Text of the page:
Alhamdulillah, Allahu ‘alim. I could so easily have ended up with neither, but Allah had guided me to the right decision. I was employed. I was a person. I might even getting married. I gave my notice at the college, and on the last day I typed a letter to the psychologists informing them that I was leaving to take up a position as a project direct at the United States Embassy in Somalia, signed M. Mould, Ph.D. Of course I "had to" stop off in Nairobi for a few days on my way to Mogadishu.

    We had a tearful reunion and tried to make some future plans. I’d been hired as a single man, no chance of benefits or housing for a family, and I had no idea what Somalia or my job would be like or how long I would be there. For the time being, I’d remain a single man in Nairobi. Maybe I could visit often, and there was always the phone. Maybe she could come and visit her family, whom she hadn’t seen since childhood.

    The job was interesting, a little teaching, but mostly administration and management, and dealing with embassy officials. Most of my own students were senior government officials and a few of them became good friends. Outside of work was a whole different story. The culture and atmosphere in urban Somalia is more Middle Eastern than African. During my seven years in Uganda and Kenya I knew the languages, people were open and friendly, and I never had trouble adjusting or getting around; I’d always felt completely at home.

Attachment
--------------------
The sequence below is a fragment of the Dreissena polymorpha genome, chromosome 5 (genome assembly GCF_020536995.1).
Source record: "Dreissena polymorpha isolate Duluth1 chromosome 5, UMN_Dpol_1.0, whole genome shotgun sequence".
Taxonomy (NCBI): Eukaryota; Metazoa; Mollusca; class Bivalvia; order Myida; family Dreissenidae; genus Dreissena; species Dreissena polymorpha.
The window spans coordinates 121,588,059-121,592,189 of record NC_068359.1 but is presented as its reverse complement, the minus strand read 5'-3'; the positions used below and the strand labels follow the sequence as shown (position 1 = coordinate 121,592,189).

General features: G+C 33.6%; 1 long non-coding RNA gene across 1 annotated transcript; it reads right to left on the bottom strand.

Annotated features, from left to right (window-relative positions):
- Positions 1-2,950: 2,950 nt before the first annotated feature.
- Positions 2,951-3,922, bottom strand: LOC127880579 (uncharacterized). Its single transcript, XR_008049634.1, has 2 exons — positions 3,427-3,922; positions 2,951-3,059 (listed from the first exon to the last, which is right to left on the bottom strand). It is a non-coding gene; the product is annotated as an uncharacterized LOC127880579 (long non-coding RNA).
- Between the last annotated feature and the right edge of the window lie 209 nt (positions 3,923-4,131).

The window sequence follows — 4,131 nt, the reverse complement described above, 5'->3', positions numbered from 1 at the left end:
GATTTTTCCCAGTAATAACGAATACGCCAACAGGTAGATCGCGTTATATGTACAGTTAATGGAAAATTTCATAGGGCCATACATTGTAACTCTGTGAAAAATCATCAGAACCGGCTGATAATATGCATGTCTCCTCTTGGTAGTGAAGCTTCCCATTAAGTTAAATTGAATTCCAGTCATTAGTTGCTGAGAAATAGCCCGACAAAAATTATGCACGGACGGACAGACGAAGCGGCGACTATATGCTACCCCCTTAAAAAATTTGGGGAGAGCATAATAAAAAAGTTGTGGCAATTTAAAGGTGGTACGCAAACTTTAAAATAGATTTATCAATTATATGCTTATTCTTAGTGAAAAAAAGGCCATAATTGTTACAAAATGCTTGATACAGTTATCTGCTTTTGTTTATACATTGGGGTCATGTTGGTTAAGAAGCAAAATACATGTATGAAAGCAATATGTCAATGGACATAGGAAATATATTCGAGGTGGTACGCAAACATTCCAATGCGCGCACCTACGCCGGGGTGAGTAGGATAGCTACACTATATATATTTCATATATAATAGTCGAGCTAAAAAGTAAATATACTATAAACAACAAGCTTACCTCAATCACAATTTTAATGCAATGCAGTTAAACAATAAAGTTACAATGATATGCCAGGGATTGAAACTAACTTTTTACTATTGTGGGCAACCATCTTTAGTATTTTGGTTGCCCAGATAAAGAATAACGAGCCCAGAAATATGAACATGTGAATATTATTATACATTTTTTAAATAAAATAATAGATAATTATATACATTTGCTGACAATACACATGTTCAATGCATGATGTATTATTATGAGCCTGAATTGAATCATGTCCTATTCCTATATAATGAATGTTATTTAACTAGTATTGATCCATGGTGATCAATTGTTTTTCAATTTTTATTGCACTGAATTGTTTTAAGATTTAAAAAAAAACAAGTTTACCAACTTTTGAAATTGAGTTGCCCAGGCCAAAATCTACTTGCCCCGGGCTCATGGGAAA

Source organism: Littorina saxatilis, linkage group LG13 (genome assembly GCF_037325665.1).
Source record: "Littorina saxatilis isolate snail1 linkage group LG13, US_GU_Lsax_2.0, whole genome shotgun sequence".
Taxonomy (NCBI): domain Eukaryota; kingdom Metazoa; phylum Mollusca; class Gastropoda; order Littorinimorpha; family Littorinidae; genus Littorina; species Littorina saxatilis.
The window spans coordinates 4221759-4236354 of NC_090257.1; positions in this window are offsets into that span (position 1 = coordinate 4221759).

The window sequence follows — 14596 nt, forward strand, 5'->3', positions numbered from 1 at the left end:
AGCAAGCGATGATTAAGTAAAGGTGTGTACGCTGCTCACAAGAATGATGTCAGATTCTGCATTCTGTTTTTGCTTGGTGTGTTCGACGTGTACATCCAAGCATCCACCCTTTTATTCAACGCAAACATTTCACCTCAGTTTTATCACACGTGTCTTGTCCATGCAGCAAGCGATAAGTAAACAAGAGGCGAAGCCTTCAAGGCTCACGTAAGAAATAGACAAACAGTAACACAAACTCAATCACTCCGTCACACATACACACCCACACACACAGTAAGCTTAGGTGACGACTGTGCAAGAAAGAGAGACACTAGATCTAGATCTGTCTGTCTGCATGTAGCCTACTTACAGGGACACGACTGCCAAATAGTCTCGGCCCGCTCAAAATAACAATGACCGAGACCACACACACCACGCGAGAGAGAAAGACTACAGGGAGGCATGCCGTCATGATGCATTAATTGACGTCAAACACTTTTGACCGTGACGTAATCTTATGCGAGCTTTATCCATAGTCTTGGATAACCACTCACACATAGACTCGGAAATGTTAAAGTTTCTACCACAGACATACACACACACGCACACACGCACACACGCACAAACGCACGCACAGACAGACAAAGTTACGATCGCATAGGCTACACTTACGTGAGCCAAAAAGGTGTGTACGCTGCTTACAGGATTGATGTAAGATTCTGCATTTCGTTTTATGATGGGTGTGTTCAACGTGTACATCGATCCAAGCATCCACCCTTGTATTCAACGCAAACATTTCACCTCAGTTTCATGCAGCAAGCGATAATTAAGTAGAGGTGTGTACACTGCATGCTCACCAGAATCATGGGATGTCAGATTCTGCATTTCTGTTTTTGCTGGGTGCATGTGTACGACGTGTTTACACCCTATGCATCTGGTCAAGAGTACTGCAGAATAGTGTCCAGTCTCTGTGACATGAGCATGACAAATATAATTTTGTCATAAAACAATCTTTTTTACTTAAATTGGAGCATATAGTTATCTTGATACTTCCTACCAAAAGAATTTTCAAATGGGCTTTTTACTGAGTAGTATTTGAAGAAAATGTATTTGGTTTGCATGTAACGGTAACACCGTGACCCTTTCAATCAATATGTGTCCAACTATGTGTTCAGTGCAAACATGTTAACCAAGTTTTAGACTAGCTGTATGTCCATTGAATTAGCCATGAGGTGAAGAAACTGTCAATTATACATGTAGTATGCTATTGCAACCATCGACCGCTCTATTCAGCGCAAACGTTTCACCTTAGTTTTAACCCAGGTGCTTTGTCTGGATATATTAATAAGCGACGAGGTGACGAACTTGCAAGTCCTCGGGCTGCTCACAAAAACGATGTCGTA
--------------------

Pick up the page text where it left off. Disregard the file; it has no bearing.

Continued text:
Mogadishu gave me culture shock. I didn’t know the language, no one knew Swahili, educated Somalis knew Italian, not English. All the signs were in Somali. The worst thing was communications. Home phones were overcrowded, sweltering post office. Only telegraph service was usually efficient. The mail was totally unreliable except for the diplomatic pouch. It was impossible to contact Nairobi.

    Don’t get me wrong. I was quite happy there, enjoying the sights and smells, the Italian and Somali food, my views of the ocean, which was within walking distance of my house and my office, discovering a new culture. I was living downtown, in one of the older sections, behind the Italian embassy, and I was awakened early morning by a beautiful adhan from the loudspeaker of a nearby mosque. We worked a Muslim schedule: Sunday – Thursday, 7 – 3. On Fridays I would walk around and often found myself outside a little mosque behind the American Embassy, and while myrrh and frankincense drifted from the doorways in the alleys I would stop and listen to the sounds of Jumu’ah.

    The first thing I noticed was the murmuring of many voices as men read from the Qur’an while waiting for the imam to give the khutbah. I was instantly transported back in my mind to my old synagogue and the identical susurrus of old men reading from the Psalms (Zabur) at the start of morning prayers. It gave me a comfortable and comforting feeling of nostalgia. A little while later, walking back the other way, I would hear the imam reciting a surah. It sounded much like the Torah readings I’d enjoyed on Saturday mornings, again comforting and nostalgic. Not that it made me want to return to any synagogue; rather, it made Islam feel more comfortable and familiar to me.

    I’m a linguist, and had been a specialist in field research. I found a book on beginning Italian and, there being no grammar in English on Somali, I hired myself a tutor, who was a better friend than a teacher. I quickly learned the greetings, common nouns, and verbs, kinship terms, numbers and telling time. Some of the vocabulary, borrowed from Arabic, was just like Swahili and Hebrew. Somali is also very distantly related to Semitic languages. The grammar was something else, though, really hard to figure out, and as I got busier and more tired at work, our lessons turned more to conversations about culture, politics and religion.